A non-AFCI/non-GFCI circuit breaker tripped while I was away for a week. Connected were a full size residential in the U.S. (18 year old) refrigerator, 2 powered off computers, and 1 powered on computer.

I attempted to reset the breaker and it immediately tripped again. I could see a small spark in the breaker panel when I tried the reset.

I then unplugged the refrigerator and the 2 powered off computers (I didn't realize the 3rd computer was on this circuit) and reset the breaker again. It held this time.

My refrigerator and 2 previously powered off computers now work fine. The power supply on the previously running computer no longer functions.

I haven't previously seen a computer power supply on an idling computer trip a 20 amp circuit breaker. Besides loading my refrigerator with food and waiting for this circuit to trip again, is there anything else I can do to check the computers and refrigerator? I already pulled the outlet covers and things look ok.

Refrigerator: Whirlpool ED25TEXHW00 Computer that was powered on: 600 watt power supply but probably only drawing 100 watts while I was away

Additional: The 2 computers that survived were on a surge suppressor power strip. The 1 that died was not. The house is on a whole house surge suppressor.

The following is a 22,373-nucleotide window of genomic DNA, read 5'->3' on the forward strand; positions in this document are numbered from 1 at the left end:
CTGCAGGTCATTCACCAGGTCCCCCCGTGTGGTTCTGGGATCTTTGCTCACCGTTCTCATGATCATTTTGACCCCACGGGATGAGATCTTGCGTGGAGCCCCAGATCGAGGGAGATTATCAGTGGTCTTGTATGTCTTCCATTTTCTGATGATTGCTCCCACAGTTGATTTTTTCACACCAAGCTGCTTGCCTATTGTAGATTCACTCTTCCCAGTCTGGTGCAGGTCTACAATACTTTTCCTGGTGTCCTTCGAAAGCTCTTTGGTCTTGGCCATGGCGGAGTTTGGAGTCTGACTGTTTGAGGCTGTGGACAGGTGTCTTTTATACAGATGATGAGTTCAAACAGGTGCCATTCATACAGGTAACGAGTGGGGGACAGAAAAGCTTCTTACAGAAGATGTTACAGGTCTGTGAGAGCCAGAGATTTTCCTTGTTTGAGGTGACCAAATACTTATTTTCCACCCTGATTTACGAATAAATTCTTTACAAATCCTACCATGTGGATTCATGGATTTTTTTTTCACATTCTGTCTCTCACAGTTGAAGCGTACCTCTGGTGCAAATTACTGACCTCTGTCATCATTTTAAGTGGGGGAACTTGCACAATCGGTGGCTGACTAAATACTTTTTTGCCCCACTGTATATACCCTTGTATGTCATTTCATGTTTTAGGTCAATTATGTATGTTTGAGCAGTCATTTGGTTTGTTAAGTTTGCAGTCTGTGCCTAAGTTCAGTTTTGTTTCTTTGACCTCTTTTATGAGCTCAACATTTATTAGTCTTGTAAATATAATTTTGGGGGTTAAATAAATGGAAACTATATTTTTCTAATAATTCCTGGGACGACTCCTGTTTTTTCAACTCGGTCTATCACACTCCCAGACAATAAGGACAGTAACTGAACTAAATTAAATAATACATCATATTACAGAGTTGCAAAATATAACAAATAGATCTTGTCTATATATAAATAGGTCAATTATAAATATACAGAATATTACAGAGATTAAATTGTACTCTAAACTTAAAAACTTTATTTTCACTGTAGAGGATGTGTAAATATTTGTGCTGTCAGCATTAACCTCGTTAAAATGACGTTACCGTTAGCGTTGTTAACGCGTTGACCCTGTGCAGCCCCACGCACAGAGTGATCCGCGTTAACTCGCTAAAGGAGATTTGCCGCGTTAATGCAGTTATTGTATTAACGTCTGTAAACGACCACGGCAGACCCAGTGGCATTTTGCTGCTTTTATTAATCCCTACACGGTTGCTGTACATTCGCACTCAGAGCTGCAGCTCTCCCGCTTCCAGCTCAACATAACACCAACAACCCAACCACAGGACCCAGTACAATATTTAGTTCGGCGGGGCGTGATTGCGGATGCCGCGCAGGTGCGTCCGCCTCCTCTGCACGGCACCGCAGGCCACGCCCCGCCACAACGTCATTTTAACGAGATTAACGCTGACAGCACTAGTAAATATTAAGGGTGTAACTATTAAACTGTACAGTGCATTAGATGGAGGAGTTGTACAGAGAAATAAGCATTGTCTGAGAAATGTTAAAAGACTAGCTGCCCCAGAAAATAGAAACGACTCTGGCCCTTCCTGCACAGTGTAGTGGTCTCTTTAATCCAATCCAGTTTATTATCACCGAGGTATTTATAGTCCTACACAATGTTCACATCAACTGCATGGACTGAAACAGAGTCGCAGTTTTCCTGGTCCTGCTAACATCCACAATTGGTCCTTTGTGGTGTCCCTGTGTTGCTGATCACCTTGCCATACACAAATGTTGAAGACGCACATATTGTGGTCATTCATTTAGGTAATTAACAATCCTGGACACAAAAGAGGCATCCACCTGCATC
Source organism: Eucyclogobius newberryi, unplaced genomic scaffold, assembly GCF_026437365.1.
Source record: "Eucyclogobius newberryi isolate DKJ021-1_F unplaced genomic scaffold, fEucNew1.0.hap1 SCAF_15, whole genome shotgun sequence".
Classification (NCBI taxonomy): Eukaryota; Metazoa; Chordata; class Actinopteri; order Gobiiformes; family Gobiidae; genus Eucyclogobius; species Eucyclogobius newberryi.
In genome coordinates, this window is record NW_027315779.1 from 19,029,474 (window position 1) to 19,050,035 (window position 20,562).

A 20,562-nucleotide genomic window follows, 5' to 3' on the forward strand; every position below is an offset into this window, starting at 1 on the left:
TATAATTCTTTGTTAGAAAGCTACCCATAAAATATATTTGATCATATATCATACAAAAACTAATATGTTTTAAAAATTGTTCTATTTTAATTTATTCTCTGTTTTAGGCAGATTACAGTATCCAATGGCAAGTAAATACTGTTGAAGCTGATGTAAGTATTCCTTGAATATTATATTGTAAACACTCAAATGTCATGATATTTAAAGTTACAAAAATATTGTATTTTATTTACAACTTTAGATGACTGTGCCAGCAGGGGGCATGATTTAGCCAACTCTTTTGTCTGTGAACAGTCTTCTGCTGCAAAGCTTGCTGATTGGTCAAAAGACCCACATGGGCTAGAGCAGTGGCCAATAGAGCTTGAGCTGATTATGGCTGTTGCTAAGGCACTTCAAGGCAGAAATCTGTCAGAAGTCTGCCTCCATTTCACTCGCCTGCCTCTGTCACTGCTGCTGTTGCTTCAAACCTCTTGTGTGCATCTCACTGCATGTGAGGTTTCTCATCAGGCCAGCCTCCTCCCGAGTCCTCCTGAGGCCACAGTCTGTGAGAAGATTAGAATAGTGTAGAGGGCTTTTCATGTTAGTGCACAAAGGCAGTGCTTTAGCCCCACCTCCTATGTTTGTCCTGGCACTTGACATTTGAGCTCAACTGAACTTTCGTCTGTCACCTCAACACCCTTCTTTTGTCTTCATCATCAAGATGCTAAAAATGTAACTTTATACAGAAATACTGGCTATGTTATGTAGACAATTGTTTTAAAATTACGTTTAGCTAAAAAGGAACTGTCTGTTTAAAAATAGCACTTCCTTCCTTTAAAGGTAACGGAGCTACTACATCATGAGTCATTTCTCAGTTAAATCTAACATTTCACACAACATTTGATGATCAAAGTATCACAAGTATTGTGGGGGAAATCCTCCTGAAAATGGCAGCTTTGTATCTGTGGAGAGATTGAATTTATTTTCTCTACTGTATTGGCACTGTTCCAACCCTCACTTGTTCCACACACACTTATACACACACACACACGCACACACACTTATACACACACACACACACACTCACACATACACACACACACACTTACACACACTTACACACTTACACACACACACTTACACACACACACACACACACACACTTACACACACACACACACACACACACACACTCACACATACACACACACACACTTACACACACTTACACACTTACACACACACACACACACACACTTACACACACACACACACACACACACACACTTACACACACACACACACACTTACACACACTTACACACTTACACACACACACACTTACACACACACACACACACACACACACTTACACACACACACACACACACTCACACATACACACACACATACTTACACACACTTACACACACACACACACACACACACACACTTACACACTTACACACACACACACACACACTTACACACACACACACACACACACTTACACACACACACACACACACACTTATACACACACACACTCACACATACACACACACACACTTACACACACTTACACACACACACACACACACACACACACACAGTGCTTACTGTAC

1 Answer 1


If the non working computer powersupply has a surge suppressor remove that and double check it may be the suppressor that is causing the problem. Suppressors use MOV's these dump the spikes to ground some times when a big spike hits they are damaged to the point of failure and even burn up sometimes causing problems like you have described.

  • There wasn’t a surge suppressor on the now dead computer. It was a “temporary” setup. I replaced its power supply and it is running again. My primary concerns are whether I can be confident that was the cause or result of an unidentified issue and are things safe.
    – thatguy
    Jan 1, 2018 at 13:13
  • 1
    Since you had a failed component the power supply it was probably the cause. Note some power supplies have surge suppression built in. I would not be concerned since you have overcurent protection (breakers) these protect the wiring and there is a safety factor built in.
    – Ed Beal
    Jan 1, 2018 at 13:17
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    I would also suggest you get an appropriate size UPS for your computers. Having them connected to the same circuit as the refrigerator where a compressor is going on and off could be damaging your power supplies. A UPS will stop all surges, spikes and sags giving you cleaner power to your computers. Jan 1, 2018 at 15:38

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